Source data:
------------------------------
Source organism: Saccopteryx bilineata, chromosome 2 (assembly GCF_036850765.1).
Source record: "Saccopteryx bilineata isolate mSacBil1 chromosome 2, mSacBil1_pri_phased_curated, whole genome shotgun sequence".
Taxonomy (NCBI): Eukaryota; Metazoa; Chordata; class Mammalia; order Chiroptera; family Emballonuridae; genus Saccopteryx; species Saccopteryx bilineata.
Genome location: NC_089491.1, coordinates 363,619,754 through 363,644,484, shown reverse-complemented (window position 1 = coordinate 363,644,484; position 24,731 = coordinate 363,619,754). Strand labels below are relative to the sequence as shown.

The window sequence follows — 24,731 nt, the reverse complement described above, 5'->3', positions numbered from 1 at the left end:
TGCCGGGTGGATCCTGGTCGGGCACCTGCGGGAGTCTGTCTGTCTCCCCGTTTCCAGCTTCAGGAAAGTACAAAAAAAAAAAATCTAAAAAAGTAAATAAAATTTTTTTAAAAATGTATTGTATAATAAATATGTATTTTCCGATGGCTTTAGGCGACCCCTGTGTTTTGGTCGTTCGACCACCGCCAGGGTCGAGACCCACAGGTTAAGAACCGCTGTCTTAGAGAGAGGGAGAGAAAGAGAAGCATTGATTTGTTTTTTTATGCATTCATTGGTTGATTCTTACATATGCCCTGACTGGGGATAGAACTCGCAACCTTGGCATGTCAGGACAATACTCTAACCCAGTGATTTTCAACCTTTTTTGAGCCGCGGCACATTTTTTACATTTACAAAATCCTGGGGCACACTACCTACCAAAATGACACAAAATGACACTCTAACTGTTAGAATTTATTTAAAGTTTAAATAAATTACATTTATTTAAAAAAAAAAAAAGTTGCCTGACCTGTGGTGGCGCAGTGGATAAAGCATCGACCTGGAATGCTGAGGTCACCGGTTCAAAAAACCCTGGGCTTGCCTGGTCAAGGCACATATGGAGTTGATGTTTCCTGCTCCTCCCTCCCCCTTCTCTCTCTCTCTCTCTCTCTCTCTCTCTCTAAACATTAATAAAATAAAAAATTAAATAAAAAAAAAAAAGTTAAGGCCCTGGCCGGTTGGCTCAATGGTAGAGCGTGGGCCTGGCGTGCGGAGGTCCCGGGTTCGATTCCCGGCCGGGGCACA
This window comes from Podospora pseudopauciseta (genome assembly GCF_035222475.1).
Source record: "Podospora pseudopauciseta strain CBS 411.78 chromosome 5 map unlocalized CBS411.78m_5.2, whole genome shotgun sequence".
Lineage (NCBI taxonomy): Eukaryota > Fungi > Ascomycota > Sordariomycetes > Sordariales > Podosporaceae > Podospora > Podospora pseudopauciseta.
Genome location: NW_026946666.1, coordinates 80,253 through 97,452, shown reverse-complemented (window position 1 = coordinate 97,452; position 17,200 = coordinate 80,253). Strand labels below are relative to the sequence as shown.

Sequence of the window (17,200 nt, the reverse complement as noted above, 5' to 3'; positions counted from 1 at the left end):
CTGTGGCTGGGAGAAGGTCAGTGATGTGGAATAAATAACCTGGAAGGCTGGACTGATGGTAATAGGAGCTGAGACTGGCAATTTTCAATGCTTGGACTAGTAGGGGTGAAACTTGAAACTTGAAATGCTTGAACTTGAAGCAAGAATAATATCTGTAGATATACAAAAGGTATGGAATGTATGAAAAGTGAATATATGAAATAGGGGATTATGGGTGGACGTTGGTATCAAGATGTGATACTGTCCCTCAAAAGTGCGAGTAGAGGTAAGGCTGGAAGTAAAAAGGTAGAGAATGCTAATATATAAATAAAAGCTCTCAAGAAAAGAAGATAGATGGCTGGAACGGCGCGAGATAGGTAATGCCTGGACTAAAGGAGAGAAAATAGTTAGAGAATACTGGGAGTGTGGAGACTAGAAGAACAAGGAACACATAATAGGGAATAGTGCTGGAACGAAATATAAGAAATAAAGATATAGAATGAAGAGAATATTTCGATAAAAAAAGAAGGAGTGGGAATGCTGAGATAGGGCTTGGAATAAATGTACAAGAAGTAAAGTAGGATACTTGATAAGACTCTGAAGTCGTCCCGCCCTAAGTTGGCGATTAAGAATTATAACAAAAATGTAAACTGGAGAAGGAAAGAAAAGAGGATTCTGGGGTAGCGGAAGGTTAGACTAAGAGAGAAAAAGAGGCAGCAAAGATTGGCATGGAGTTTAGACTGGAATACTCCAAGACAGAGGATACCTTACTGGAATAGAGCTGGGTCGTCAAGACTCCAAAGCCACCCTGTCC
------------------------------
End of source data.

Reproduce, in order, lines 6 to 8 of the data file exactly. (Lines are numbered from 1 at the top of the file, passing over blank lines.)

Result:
TGCCGGGTGGATCCTGGTCGGGCACCTGCGGGAGTCTGTCTGTCTCCCCGTTTCCAGCTTCAGGAAAGTACAAAAAAAAAAAATCTAAAAAAGTAAATAAAATTTTTTTAAAAATGTATTGTATAATAAATATGTATTTTCCGATGGCTTTAGGCGACCCCTGTGTTTTGGTCGTTCGACCACCGCCAGGGTCGAGACCCACAGGTTAAGAACCGCTGTCTTAGAGAGAGGGAGAGAAAGAGAAGCATTGATTTGTTTTTTTATGCATTCATTGGTTGATTCTTACATATGCCCTGACTGGGGATAGAACTCGCAACCTTGGCATGTCAGGACAATACTCTAACCCAGTGATTTTCAACCTTTTTTGAGCCGCGGCACATTTTTTACATTTACAAAATCCTGGGGCACACTACCTACCAAAATGACACAAAATGACACTCTAACTGTTAGAATTTATTTAAAGTTTAAATAAATTACATTTATTTAAAAAAAAAAAAAGTTGCCTGACCTGTGGTGGCGCAGTGGATAAAGCATCGACCTGGAATGCTGAGGTCACCGGTTCAAAAAACCCTGGGCTTGCCTGGTCAAGGCACATATGGAGTTGATGTTTCCTGCTCCTCCCTCCCCCTTCTCTCTCTCTCTCTCTCTCTCTCTCTCTCTAAACATTAATAAAATAAAAAATTAAATAAAAAAAAAAAAGTTAAGGCCCTGGCCGGTTGGCTCAATGGTAGAGCGTGGGCCTGGCGTGCGGAGGTCCCGGGTTCGATTCCCGGCCGGGGCACA
This window comes from Podospora pseudopauciseta (genome assembly GCF_035222475.1).
Source record: "Podospora pseudopauciseta strain CBS 411.78 chromosome 5 map unlocalized CBS411.78m_5.2, whole genome shotgun sequence".